Our mentor, James, brother of Jesus and author of one letter that we still have, advised us to watch out for our tongue. If he knew about keyboards and social media, he’d no doubt include your fingers.

You know the person from elementary (grammar) school. The person who says pointed and even hateful things about someone else thinking they are funny. Sadly, they are not. But they get a following from those who pray that they won’t become a target.

Today’s political climate in many countries breeds the popularity of such people broadly. And across the political spectrum.

It matters not what “side” you’re on, there is no excuse for hateful speech. The First Amendment, which I adore, gives us “freedom of speech” but it does not absolve us from responsibility. You could also check what the writers of the constitution and the first 10 amendments (the Bill of Rights, in case you forgot) wrote in the Federalist Papers. But consider also the words of James.

Shall we follow our good guide, James, and be responsible in our speech?

Leading When Things Are Going Well

March 20, 2018

He was the leader of his organization.

In this case, the plant manager of a manufacturing company. He was responsible for overseeing 650 people producing the company’s products.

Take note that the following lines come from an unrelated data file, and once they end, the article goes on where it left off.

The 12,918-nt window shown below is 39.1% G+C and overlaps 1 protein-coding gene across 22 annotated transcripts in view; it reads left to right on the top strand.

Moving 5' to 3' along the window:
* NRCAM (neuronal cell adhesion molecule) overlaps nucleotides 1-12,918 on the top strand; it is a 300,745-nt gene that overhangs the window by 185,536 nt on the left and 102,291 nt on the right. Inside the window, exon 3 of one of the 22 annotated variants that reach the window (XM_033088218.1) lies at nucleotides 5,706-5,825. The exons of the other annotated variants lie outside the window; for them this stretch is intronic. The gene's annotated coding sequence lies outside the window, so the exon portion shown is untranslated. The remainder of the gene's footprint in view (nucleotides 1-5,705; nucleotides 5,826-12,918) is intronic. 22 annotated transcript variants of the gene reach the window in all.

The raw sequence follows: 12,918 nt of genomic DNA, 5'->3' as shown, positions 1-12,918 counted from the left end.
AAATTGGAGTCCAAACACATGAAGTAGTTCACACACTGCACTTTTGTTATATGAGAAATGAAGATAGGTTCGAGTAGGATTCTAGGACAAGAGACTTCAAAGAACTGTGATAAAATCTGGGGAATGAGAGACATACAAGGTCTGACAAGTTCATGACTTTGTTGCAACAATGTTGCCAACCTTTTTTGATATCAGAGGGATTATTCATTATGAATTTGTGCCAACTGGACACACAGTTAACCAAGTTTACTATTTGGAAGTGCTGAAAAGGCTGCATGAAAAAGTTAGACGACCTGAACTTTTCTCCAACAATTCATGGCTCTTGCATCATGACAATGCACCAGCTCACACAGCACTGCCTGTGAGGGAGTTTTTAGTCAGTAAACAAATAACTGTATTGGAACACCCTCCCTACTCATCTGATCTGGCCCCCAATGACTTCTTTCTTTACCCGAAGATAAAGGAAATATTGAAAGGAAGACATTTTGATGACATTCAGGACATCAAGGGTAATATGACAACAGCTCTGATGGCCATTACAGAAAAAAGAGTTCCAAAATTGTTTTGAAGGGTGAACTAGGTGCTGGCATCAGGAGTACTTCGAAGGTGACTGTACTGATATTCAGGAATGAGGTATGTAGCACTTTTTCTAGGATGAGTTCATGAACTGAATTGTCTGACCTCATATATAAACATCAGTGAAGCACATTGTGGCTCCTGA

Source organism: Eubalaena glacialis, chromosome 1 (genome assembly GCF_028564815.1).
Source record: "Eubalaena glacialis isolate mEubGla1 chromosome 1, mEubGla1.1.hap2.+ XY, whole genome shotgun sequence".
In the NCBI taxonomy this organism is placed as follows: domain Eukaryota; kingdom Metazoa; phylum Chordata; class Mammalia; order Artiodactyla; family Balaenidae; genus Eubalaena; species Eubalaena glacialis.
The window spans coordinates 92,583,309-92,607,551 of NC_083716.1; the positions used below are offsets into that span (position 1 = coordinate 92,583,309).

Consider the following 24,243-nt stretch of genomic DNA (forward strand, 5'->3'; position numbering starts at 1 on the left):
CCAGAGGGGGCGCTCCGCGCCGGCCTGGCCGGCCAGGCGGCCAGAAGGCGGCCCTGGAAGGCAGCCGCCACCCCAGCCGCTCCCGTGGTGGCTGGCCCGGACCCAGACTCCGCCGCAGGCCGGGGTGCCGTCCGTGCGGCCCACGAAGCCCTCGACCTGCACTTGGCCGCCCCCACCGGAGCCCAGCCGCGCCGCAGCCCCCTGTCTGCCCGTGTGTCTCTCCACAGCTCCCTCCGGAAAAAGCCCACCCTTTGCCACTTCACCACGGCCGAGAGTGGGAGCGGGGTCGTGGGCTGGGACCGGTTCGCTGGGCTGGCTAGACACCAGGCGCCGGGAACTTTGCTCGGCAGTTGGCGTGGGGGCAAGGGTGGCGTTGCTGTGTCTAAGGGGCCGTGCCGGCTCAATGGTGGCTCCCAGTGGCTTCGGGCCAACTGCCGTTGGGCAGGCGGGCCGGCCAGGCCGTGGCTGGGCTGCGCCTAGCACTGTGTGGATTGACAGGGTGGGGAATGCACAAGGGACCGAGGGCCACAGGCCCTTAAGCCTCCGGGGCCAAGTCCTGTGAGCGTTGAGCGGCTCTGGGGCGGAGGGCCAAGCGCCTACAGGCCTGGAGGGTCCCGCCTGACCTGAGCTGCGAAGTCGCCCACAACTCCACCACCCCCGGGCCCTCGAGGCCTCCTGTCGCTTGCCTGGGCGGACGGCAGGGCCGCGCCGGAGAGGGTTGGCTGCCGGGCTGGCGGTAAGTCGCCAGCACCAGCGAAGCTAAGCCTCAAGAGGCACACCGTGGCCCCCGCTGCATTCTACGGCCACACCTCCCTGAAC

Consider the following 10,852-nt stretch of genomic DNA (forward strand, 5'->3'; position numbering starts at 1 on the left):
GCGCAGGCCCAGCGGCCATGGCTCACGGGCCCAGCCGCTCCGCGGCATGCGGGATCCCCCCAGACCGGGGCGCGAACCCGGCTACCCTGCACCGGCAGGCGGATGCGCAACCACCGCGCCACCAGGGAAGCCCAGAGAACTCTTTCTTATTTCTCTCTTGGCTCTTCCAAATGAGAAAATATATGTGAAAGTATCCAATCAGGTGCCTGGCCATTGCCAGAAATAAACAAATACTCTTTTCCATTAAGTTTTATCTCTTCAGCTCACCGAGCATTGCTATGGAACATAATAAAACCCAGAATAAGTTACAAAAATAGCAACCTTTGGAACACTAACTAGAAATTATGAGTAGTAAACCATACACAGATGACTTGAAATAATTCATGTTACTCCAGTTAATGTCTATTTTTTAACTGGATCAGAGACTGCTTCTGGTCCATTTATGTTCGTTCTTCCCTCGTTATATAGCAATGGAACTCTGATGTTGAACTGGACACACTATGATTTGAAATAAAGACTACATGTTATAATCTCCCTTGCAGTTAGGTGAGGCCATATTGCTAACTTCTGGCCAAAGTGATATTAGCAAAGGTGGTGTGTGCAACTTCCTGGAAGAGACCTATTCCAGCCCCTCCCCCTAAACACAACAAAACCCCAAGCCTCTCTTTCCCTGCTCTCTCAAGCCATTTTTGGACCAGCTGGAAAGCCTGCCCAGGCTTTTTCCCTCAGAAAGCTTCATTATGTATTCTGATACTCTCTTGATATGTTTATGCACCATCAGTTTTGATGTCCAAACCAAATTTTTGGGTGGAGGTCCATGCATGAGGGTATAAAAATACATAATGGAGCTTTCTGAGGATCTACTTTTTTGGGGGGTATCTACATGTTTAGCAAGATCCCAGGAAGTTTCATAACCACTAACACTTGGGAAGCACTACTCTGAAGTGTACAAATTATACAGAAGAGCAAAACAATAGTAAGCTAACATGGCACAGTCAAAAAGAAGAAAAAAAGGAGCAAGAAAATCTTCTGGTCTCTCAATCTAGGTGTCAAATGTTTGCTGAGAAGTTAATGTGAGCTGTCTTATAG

He was bored. Wandering around aimlessly. Unsure what to do. There were no emergencies. No one was calling about parts shortages or quality problems or production behind schedule.

What do you do when things seem to be going well? His assistant, the plant engineer, told him, “Just relax. When there are no problems, just enjoy it.”

This could have been any organization.

What if you are the leader? You’ve organized the project or process and things are proceeding according to plan. What do you do?

Ah, but we are talking human endeavors. When we begin involving many people–could be 6, could be 600–circumstances become complex. We could bet that somewhere, sometime, the process will begin to drift from stable to unstable. Something to do with the Second Law of Thermodynamics.

At this stage of a project or process, there are things we had best be doing or we’ll soon find ourselves under water.


In Lean thinking, we call it Gemba. A 1980s guru called it “Managing by Wandering Around.” Go out to the scene. Check the data.


Study what other people are doing. Read about current technology trends. Are there ideas from somewhere that would make the product, process, or people better? Curiosity may have killed the cat, but it can save us from a disintegrating situation.


Gather some people together from an area of the plant or process. Encourage thinking about how to improve. Hint: things can always be improved.


A leader’s job isn’t just “putting out fires.” Leaders must be looking ahead and behind. Observing people and process.